Speaking My Mind: Should New Hampshire keep the first-in-the-nation primary?
Dorothy Nazarian — New Hampshire’s historical position of first in the nation primary should be fought for and held on…it’s not a partisan issue to be debated, but a matter of principle. In this heightened atmosphere of degrading political discourse, we should not forfeit what has been an accepted, acknowledged, and constitutionally required (NH Const.) position held by New Hampshire.
Rebecca Buccini — Do you consider your state a good cross section of the U.S.? If not, why is primary held in New Hampshire? Don’t know history. Second thought, why not New Hampshire? It’s as good a place as any even though your weather is not always so wonderful when it is held.
Bruce Berry — I believe the expression is…”as goes New Hampshire, so goes the nation.” The voters of New Hampshire are true, honest, and of high moral fiber. Let’s keep this tradition and dump the electoral college instead.
Richard Gillard — Absolutely. It is a huge point of recognition for the State of New Hampshire. Big for tourist recognition with all the media swarming over the state and each night on the major networks NH gets a lot of free publicity. While it is small, it is mighty in that many candidates fall out as a result of the primary. It has huge publicity value and an economic boon for the State. Besides, it is a lot of fun to watch.
Betty Hale — Somebody has to go first! Why not “the shire”! NH is more balanced than ever in terms of representing the rest of the country. We love the tradition of our first primary — and so does most of the country.
Mel Allen — In a political landscape where big money buys slick tv ads, New Hampshire is an exception. Here candidates cannot rely solely on ads and packaging — they actually have to face people every day, in living rooms, and diners, and in schools. They can’t duck questions. Their strengthe and weakness are revealed. The nation would lose if New Hampshire lost her role as first in the nation.
Ralph Worthington — The first time I ever voted I was teaching at Goffstown High School in New Hampshire. It was thrilling to me that NH had the nation’s first primary. I hope that it will continue that way.
Jewel McKenzie — The Northeast is steeped in history and well-known for speaking their mind. When NH speaks the US listens…why is that? Because New Englanders are grounded in the value of “…for the people, by the people.” It’s a reminder to the rest of the nation what we fought for in the beginning…a fair voice in the governing of our nation, stated simply by the votes of of the people from a state that declares “Live Free of Die.” Don’t take that away from our citizens!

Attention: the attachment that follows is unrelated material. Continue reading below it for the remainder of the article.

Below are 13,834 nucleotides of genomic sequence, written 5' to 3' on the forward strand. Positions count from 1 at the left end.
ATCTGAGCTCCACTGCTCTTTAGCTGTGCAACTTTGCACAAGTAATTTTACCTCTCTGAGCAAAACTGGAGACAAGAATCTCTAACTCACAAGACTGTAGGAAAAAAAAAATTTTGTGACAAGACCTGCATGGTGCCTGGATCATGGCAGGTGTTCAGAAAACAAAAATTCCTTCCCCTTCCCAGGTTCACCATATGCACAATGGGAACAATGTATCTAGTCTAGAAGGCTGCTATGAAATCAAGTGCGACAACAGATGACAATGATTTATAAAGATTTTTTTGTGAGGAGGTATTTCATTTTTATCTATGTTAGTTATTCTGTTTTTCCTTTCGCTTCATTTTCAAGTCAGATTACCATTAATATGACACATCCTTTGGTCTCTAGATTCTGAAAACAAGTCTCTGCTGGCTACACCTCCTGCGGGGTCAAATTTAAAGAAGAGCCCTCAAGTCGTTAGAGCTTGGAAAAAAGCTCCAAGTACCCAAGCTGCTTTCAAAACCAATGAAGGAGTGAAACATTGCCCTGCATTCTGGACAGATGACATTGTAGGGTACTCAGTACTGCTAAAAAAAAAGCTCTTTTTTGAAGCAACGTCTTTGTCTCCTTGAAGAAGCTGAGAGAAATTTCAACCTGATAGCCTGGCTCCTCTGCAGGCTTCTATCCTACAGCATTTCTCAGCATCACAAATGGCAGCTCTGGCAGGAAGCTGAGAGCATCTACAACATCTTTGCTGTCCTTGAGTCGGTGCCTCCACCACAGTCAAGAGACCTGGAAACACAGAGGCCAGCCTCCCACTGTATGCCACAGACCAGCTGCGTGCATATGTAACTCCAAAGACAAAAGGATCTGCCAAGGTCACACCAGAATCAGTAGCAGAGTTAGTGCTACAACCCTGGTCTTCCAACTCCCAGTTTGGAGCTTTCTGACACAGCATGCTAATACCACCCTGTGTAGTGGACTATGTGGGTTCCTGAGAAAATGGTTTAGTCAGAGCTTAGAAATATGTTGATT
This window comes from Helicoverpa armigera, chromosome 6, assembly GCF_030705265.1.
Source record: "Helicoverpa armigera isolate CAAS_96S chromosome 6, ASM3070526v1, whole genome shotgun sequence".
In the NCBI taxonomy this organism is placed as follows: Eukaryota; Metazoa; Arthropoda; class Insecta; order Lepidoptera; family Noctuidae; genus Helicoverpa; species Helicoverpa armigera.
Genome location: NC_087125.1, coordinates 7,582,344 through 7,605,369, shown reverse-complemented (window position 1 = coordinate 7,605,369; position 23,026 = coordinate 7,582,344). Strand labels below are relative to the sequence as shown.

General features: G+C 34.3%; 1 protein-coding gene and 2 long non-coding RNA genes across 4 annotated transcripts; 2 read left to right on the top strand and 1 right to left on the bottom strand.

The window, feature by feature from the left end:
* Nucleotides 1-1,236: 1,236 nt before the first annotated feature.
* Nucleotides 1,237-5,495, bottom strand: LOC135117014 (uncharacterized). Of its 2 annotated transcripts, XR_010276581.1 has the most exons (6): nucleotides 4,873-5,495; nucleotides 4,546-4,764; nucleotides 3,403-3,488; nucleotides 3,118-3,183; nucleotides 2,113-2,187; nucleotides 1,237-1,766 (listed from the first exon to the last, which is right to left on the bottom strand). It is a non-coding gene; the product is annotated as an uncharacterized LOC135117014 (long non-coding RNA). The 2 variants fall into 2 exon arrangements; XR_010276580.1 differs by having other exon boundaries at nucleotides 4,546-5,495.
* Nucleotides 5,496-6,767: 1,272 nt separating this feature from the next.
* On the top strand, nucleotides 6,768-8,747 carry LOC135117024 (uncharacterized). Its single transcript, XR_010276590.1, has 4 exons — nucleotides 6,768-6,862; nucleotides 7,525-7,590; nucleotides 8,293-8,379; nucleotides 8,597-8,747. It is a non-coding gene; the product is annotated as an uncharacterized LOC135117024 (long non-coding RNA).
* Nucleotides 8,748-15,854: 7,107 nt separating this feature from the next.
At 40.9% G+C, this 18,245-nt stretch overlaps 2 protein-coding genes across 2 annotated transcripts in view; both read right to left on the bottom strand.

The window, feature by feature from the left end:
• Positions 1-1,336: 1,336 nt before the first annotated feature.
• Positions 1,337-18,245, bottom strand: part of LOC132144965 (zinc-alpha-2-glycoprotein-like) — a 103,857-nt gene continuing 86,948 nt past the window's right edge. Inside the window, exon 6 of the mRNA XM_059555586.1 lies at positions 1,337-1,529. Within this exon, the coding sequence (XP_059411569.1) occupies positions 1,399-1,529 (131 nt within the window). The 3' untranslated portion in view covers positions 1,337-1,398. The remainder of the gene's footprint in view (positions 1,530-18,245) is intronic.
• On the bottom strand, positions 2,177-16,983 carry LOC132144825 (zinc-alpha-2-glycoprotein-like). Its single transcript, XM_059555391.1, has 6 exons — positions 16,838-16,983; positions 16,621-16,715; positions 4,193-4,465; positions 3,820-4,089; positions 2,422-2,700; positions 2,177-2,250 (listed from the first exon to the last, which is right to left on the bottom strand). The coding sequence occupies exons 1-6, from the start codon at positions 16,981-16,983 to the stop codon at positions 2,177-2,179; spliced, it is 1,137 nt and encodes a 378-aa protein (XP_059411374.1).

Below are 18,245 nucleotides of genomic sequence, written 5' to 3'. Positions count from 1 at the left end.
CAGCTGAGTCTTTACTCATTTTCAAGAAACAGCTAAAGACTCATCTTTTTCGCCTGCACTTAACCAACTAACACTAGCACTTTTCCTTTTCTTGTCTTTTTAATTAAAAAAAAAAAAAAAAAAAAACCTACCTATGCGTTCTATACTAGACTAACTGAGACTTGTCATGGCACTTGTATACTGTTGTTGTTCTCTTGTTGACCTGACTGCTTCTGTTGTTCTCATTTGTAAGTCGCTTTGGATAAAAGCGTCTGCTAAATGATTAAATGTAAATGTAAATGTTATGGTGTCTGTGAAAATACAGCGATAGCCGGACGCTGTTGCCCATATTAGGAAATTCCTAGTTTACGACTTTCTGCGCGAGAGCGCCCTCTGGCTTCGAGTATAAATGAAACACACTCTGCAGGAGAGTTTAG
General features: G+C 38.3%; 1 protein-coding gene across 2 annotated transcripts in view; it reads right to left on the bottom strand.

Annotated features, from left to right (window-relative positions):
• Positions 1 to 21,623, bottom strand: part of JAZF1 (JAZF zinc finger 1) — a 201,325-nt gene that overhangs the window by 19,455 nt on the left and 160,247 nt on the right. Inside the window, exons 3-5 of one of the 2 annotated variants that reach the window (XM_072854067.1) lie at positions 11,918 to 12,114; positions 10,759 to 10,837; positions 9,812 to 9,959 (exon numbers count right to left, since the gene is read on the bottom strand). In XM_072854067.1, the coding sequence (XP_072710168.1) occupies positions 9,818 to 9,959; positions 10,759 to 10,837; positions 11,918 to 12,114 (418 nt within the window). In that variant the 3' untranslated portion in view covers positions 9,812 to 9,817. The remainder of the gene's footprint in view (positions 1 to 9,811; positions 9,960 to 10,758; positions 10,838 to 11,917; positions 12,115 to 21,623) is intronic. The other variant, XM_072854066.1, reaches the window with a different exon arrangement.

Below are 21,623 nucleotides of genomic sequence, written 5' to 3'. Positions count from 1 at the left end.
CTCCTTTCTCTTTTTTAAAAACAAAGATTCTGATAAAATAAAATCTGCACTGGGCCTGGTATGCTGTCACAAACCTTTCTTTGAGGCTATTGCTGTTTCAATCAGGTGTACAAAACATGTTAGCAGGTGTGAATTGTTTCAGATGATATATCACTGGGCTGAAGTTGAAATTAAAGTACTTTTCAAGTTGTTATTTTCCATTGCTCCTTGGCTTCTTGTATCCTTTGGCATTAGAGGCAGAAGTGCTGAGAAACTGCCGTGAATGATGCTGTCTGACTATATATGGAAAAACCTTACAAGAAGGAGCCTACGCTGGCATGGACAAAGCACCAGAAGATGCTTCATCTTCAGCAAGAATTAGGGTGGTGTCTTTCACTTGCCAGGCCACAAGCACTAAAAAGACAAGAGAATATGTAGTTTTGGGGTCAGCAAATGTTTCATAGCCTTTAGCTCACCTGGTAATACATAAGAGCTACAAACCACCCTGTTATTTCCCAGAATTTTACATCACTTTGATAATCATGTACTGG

Debbie Despres — Just because it has “always been” is not necessarily a good reason to keep the status quo. Why not let Vermont or Maine or some other state benefit from the attention of the first in the nation primary?
JulieAnn Perleoni — Everyone knows that New England has the highest rate of educated people. Besides, New Englanders are terrific judges of character and morality, skeptics at heart, New Hampshire should remain the first state in the nation for the primary.
Rachel Kipka — New Hampshire, for many years, has indicated the national “attitude” towards the candidates for our nation. I hope we keep it that way.
Norman Tellier — Definitely YES — I believe in the old adage as New Hampshire so goes the country.
TJ Meenan — Yes, make sure you keep it nice and early, but be sure and lean to the right when you do! Support our troops!
Brian Gibb — Since we’re the first in the state, I think we should keep our primaries, as is, first. Why change?
Rake Morgan — It must have been 20 years ago that I listened to a “Saturday Night Live” news commentator rant about New Hampshire’s first-in-the-nation primary status. To paraphrase, he wondered why the fate of the Union should be left to a bunch of “syrup-sucking squirrel watchers?” It was a good question. And very funny. I think I rolled off the sofa laughing so hard that I hurt my stomach.